Banten abounds in archeological

JAKARTA (JP): Once a glittering sultanate and bustling seaport, the past glory of Banten on the northwest coast of Java is now fading.

Banten, once the center of the Pakuan Padjadjaran Hindu kingdom and one of the most powerful Islamic sultanates in Java, was a major gateway to theisland of Java between the 16th and 17th century.

Business in Banten at this time thrived. Traders coming from China, India, Turkey, Britain, Portugal and the Netherlands were frequent visitorsto the old Banten harbor in the present-day village of Karangatu, north of Banten.

Spice, silk, Chinese ceramics, gold, jewelry and other Asian goods attracted European merchants. Banten was a pioneer in international trade. Banten, which covered present-day Serang, Pandeglang, Lebak and Tangerang, was also known as an educational center for Islamic studies.

Hasan Muarif Ambary, professor of archaeology at the National Archaeological Research Center, believes the past triumphs of Banten can betraced through folklore, ancient manuscripts, religious books and cultural materials, including architecture, technology, the arts and the social patterns of the Banten community.

""Banten owns very rich archeological remains, both from the pre-Hindu, Hindu and Islamic periods. These remains show how important the area was inthe past,"" he said.

In a comprehensive study of Banten, included in his book Menemukan Peradaban, Jejak Arkeologis dan Historis Islam (In Search of Civilization, Archeological Traces and Islamic History), Ambary divided the history of Banten into several periods: the Hindu era, also called the Banten Girang period; the Islamic sultanate; Dutch colonialism; Japanese occupation; andcontemporary Banten.

From the 12th to the 15th century, Banten was part of the Hindu Kingdom of Pakuan Padjadjaran, which was centered in Banten Girang in what is present-day Serang.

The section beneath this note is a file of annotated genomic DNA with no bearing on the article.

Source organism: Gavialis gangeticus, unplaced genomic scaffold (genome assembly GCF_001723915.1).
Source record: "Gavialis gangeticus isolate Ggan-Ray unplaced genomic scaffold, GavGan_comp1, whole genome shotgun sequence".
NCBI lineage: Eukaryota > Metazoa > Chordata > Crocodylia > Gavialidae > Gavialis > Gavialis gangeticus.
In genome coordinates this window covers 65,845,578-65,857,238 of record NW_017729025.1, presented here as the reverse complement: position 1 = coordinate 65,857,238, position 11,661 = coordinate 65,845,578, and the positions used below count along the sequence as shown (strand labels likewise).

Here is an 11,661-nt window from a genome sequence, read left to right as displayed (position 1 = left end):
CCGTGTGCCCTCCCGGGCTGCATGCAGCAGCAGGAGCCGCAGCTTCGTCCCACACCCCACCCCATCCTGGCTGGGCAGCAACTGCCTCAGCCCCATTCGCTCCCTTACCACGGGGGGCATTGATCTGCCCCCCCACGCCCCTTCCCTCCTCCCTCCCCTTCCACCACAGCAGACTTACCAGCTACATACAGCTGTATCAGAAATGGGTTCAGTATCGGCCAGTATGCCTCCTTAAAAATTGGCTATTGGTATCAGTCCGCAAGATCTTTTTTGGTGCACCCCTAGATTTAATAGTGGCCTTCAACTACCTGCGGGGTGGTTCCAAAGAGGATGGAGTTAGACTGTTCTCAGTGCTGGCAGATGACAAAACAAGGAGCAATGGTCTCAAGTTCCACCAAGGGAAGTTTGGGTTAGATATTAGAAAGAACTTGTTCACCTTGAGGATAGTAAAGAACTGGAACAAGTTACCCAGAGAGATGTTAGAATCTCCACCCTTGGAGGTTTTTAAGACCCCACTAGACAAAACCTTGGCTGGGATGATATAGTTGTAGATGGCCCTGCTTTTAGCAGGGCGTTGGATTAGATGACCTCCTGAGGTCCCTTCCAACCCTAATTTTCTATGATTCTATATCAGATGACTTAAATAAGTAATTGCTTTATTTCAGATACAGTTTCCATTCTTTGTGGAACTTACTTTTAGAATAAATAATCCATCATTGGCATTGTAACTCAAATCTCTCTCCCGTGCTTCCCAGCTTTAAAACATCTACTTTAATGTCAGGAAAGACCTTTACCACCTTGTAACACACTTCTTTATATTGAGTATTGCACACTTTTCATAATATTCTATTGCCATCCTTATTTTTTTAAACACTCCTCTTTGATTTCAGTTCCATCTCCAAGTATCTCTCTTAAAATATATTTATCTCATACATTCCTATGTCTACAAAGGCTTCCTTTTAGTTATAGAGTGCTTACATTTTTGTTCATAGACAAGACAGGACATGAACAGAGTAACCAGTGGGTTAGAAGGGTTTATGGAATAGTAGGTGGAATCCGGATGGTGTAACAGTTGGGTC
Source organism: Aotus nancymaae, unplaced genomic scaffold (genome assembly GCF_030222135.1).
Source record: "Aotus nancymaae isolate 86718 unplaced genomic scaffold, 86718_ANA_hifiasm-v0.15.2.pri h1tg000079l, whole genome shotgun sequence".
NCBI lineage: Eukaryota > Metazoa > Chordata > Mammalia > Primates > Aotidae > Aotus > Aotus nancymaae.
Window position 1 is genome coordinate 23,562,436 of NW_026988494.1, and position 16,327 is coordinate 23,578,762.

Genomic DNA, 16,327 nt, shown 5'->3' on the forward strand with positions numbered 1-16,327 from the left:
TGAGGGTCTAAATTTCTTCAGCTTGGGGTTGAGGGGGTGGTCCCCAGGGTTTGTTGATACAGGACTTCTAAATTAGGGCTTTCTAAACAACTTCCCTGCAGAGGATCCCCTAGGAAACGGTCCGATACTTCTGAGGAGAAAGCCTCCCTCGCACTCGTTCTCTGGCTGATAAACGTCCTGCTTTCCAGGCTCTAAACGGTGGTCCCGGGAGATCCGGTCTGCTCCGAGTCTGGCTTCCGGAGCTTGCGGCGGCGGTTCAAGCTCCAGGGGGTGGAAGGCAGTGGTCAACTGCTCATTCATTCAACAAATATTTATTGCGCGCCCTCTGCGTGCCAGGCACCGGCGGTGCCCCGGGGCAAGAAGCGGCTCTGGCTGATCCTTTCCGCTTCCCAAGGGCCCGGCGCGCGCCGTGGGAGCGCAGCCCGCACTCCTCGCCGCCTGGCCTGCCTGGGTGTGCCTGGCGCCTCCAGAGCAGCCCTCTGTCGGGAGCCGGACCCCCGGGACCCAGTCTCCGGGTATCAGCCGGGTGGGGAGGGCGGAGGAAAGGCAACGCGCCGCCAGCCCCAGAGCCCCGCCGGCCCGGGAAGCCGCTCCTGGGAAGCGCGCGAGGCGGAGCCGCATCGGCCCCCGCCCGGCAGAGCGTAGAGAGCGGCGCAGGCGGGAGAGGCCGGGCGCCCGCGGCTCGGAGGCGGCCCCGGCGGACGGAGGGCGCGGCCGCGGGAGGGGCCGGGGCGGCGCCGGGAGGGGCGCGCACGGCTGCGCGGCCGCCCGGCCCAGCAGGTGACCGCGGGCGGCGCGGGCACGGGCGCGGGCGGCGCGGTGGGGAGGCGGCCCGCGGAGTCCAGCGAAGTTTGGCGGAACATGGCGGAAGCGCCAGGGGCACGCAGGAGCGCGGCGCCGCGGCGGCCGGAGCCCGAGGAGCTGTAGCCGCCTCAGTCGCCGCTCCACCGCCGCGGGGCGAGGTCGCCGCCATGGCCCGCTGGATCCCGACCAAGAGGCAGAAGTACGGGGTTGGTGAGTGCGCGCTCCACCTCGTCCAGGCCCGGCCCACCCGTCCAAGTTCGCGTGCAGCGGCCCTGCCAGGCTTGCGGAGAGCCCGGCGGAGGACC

The indigenous Baduy in Banten are said to belong to the ancient Padjadjaran people.

The Islamic period started in 1525 when Sunan Gunung Jati, one of the Wali Songo (ten respected Islamic leaders who spread Islam in Java), and Maulana Hassanudin from the Demak sultanate brought Islam to Banten and other areas of West Java.

Ambary said that during this period, Banten experienced an intense religious and cultural transformation from Hinduism to Islam. Power shiftedfrom the Padjadjaran kingdom to an Islamic sultanate led by Maulana Hassanudin. The capital city was moved from Banten Girang to Surosowan, andBanten grew as a megalopolis during the reign of Sultan Ageng Tirtayasa.

""Evidence shows that Banten was an important place in the past, especially during the Islamic period,"" Ambary said.

Its treasures, including the Grand Mosque, the ruins of the Kaibon and Surosowan palaces, the Tasik Ardi lake complex, the octagonal minaret, the Klenteng Chinese temple and many other precious legacies, are a mixture of East and West.


""Banten was an open place with broad-minded leaders who accepted culturaland religious differences,"" Ambary said.

The mixture of Islam and Hinduism, and East and West are clearly reflected in the architectural legacy, he said.